What is a time of joy for many women was my darkest hour.
I'd learned about periods in school, but no one prepared me for this. I woke up freezing, my 12-year-old fuzzy-haired legs wet with blood. My bed looked like a crime scene, so of course I jumped up and screamed for my mother.
My mother acted like bleeding that much is normal for women.
"Go put a pad on," she said.
Yet, bleeding enough to fill a swimming pool didn't make sense in my young mind. My mother took me to my first OBGYN appointment soon after. The gynecologist diagnosed me with Polycystic Ovarian Syndrome (PCOS), a endocrine hormonal disorder that impacts over 5 million women, according to The PCOS Foundation.
My body produces too much male hormone, so my eggs turn into cysts instead of leaving my ovaries. This means I have irregular or absent periods that let excess blood out without warning. Cysts burst on my fallopian tubes, which causes me immense pain and cramping.
Cramps land me in bed on prescription pain killers with five layered towels over a bed protector. My limousine-sized pads only last an hour.
PMS psychosis turns me into Medusa. I can be happy one second and verbally ripping someone’s head off the next. I have a hard time conceiving. I even have excess hair growing on my chin, toes, and neck.
I didn't have another menses cycle until I turned 18. The tsunami of blood hit all over again, this time while I stood in the hair products aisle of Walmart. Another time, I felt warm liquid running down both legs as I hung out with my husband and his five guy friends watching an Ultimate Fighting Championship (UFC) match.
I looked down to see streams of crimson coloring my socks and shoes, which of course were white.Of course.
I gasped loud enough to draw everyone's attention. Exclamations ranging from "Dude, take your wife to the ER she’s dying!" to "Ewww, gross, go take care of that!" embarrassed me further as the five male visitors ran outdoors like I had just grown two heads. I dashed to the bathroom with blood trailing behind me.
These experiences are mortifying, but I have no other choice. The doctor told me I'd be suffering with these symptoms for the rest of my life.
Of course there are viable treatment options for women battling PCOS. Alternative options include ablation, the medical burning of the uterus, and a hysterectomy, the removal of the reproductive system. A recent study found that diabetic medications has been highly-beneficial for women suffering from PCOS.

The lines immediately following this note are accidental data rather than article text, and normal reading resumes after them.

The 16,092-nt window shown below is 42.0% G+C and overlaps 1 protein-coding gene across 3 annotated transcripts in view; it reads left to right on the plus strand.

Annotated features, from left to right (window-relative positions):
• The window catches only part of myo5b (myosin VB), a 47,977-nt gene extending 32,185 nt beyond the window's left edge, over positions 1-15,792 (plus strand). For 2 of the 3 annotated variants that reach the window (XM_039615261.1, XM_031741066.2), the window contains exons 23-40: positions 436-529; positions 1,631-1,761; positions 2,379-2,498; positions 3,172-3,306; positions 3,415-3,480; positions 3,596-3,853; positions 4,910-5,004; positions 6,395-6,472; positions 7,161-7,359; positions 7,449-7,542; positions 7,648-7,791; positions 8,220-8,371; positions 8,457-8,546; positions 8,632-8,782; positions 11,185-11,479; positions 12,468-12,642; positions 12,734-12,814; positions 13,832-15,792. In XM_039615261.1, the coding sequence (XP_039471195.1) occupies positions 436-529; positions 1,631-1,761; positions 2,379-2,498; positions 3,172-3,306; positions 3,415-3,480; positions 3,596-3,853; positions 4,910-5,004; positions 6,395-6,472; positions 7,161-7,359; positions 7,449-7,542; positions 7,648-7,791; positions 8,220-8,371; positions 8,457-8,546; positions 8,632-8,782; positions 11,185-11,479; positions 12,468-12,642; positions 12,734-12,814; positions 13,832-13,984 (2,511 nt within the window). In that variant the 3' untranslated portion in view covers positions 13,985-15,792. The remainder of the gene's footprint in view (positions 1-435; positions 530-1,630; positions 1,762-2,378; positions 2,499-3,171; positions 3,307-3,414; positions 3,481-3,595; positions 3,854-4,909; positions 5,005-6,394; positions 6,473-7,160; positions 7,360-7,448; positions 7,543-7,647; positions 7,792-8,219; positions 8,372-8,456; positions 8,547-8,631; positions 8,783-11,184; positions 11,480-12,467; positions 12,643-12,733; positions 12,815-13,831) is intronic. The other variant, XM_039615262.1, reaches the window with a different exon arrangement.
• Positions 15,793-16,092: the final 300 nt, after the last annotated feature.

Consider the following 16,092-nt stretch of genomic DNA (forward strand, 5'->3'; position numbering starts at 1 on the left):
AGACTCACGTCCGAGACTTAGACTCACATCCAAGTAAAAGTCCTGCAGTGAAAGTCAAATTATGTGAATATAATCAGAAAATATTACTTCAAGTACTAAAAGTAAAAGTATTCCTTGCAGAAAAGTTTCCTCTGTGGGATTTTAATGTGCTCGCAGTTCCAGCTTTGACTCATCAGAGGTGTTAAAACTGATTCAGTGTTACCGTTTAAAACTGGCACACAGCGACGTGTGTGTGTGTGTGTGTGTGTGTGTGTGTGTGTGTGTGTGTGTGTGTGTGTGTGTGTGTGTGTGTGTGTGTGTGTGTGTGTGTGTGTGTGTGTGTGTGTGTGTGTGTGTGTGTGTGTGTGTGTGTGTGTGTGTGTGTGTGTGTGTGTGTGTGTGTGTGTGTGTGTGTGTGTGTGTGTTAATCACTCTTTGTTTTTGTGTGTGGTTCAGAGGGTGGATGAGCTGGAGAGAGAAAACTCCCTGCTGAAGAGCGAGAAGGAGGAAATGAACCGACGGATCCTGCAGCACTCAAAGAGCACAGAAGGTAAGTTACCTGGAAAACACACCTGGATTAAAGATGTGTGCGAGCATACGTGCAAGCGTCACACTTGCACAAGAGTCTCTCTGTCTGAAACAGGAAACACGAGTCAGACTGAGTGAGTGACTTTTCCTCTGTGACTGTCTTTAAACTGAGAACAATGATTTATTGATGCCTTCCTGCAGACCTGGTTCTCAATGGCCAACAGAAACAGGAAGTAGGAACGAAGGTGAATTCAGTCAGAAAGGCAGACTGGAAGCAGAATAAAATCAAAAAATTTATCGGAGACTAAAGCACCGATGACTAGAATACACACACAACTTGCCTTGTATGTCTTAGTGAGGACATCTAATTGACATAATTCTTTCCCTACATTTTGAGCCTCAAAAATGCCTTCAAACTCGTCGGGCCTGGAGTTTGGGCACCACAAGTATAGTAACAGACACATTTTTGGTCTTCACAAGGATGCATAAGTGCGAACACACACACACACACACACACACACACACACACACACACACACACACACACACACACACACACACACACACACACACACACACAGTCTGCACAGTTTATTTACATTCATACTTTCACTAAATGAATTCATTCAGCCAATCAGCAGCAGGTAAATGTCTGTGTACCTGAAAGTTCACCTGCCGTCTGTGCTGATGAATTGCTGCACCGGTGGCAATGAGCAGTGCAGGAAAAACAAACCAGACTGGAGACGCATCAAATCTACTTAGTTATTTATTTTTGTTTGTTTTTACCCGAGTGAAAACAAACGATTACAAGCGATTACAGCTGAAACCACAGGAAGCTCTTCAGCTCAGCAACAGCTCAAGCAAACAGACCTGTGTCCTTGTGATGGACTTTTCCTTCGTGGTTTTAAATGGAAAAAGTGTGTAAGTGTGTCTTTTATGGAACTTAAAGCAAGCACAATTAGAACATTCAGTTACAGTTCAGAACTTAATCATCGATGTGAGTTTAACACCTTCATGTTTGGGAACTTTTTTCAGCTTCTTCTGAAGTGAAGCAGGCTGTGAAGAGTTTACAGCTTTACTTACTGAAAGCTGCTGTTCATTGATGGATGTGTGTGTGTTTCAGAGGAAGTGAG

However, these procedures carry risk and little relief for PCOS as the side effects only mimic the disease itself.
A March 2015 study published in the Journal of Clinical Endocrinology & Metabolism found that women who have PCOS are also likely to have heart disease, reproductive disorders, cancer in the uterine lining, and diabetes. This can cost hospitals upwards of $4 billion every year. All of this leads to a lot of medical issues and no real relief.
I lost faith in medical remedies in my 20s when doctors told me to have my ovaries removed. Had I followed their advice, I wouldn't have my adorable 14-year-old son. PCOS makes it difficult, and sometimes impossible, to conceive. I gave up my dream of being a mother at age 18 when the doctor told me I had a slim chance of conceiving a healthy baby.
Life had other plans, though; I conceived my son at 24 and spent the entire pregnancy on bed rest because of continuous bouts of pre-term labor. Despite the odds, I had a black-haired baby boy. Now at 14, he gets to love, understand and run away from Medusa Mom.
I have now, however, exhausted all of my treatment options other than a hysterectomy, but the side effects are similar to those I'm already suffering through with PCOS. My doctors have tried birth control pills, progesterone shots and capsules, insulin-resistance medication and even Chlomid to make me "normal." Nothing has worked.
PCOS has run amok in my life, just as it does in many other women's lives. I am nearing 40, and my flooding periods still arrive whenever they please. Although my menstrual cycle only lasts one day, I am forced to deal with an entire week's worth of PMS in 24 hours. I'm still a volcano ready to erupt if anyone challenges me.
But I do not suffer alone: There are many women seeking a cure. They know what needs to happen. It's those in healthcare who need to be more supportive and understanding of women that battle with PCOS since it affects millions of women, including several celebrities.
Women need better choices to battle this disease. PCOS survivors deserve to have a treatment or cure that won't hurt us. In the meantime, I'll be waiting for the flood.
The post originally appeared on revelist.com: PCOS has ruined my life — which is why women like me desperately need a cure; Rebecca WaldronOther stories from Revelist you might be into: